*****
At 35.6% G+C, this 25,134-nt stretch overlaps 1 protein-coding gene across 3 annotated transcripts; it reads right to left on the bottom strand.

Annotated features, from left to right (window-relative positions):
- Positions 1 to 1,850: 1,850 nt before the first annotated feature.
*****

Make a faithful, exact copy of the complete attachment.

At 35.6% G+C, this 25,134-nt stretch overlaps 1 protein-coding gene across 3 annotated transcripts; it reads right to left on the bottom strand.

Annotated features, from left to right (window-relative positions):
- Positions 1 to 1,850: 1,850 nt before the first annotated feature.